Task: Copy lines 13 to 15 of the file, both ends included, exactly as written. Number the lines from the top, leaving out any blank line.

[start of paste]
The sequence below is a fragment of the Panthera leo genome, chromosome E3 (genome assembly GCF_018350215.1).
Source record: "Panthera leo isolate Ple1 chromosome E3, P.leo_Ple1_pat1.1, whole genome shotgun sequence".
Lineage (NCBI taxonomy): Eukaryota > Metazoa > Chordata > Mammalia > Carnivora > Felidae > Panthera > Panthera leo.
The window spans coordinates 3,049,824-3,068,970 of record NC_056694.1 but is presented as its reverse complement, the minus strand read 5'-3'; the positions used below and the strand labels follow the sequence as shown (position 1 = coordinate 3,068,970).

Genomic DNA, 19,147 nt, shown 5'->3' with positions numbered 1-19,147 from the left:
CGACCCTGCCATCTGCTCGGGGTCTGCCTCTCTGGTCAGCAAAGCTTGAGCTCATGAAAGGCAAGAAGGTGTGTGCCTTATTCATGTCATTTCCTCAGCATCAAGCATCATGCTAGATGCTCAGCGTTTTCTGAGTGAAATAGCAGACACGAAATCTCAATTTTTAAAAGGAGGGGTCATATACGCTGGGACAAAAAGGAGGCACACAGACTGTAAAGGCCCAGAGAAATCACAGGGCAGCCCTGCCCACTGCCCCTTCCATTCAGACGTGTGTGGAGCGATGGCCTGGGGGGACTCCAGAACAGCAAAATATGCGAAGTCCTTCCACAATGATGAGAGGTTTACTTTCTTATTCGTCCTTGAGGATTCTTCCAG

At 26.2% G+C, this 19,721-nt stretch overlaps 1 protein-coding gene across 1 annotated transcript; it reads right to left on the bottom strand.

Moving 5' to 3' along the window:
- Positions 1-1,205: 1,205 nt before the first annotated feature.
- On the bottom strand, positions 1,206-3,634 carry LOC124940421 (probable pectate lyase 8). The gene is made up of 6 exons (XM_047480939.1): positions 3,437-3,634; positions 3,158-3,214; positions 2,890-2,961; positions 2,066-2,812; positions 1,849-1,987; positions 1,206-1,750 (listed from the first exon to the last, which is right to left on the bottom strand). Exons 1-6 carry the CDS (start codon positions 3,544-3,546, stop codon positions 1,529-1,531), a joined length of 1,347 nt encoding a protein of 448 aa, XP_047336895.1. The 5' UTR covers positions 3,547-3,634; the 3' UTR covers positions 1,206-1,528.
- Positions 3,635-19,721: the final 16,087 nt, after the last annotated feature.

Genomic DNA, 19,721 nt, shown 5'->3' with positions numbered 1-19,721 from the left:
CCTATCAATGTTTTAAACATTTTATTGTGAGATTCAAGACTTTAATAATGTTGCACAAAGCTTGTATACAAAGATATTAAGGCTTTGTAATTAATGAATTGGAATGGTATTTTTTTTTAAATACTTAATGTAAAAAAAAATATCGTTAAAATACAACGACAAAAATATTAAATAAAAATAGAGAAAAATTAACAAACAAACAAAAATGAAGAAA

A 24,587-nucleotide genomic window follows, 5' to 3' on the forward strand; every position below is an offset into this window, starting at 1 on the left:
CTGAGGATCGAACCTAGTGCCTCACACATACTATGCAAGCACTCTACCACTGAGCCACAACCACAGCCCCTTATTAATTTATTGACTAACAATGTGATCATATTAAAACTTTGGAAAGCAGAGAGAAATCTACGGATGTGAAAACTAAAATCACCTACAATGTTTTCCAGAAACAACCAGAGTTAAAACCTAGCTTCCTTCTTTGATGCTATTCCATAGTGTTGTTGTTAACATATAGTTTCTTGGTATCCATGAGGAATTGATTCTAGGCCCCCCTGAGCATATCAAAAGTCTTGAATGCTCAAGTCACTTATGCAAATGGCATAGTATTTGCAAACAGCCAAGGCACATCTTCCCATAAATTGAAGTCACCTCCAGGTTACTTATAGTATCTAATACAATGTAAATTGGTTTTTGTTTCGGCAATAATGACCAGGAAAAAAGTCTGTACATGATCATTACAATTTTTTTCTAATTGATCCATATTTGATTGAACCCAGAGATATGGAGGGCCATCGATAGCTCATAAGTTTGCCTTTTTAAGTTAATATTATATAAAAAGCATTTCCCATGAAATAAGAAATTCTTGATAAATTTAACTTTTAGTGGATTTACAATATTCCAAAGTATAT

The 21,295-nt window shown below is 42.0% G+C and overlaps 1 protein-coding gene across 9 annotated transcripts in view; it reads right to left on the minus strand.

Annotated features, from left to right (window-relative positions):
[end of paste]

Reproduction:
CCTATCAATGTTTTAAACATTTTATTGTGAGATTCAAGACTTTAATAATGTTGCACAAAGCTTGTATACAAAGATATTAAGGCTTTGTAATTAATGAATTGGAATGGTATTTTTTTTTAAATACTTAATGTAAAAAAAAATATCGTTAAAATACAACGACAAAAATATTAAATAAAAATAGAGAAAAATTAACAAACAAACAAAAATGAAGAAA

A 24,587-nucleotide genomic window follows, 5' to 3' on the forward strand; every position below is an offset into this window, starting at 1 on the left:
CTGAGGATCGAACCTAGTGCCTCACACATACTATGCAAGCACTCTACCACTGAGCCACAACCACAGCCCCTTATTAATTTATTGACTAACAATGTGATCATATTAAAACTTTGGAAAGCAGAGAGAAATCTACGGATGTGAAAACTAAAATCACCTACAATGTTTTCCAGAAACAACCAGAGTTAAAACCTAGCTTCCTTCTTTGATGCTATTCCATAGTGTTGTTGTTAACATATAGTTTCTTGGTATCCATGAGGAATTGATTCTAGGCCCCCCTGAGCATATCAAAAGTCTTGAATGCTCAAGTCACTTATGCAAATGGCATAGTATTTGCAAACAGCCAAGGCACATCTTCCCATAAATTGAAGTCACCTCCAGGTTACTTATAGTATCTAATACAATGTAAATTGGTTTTTGTTTCGGCAATAATGACCAGGAAAAAAGTCTGTACATGATCATTACAATTTTTTTCTAATTGATCCATATTTGATTGAACCCAGAGATATGGAGGGCCATCGATAGCTCATAAGTTTGCCTTTTTAAGTTAATATTATATAAAAAGCATTTCCCATGAAATAAGAAATTCTTGATAAATTTAACTTTTAGTGGATTTACAATATTCCAAAGTATAT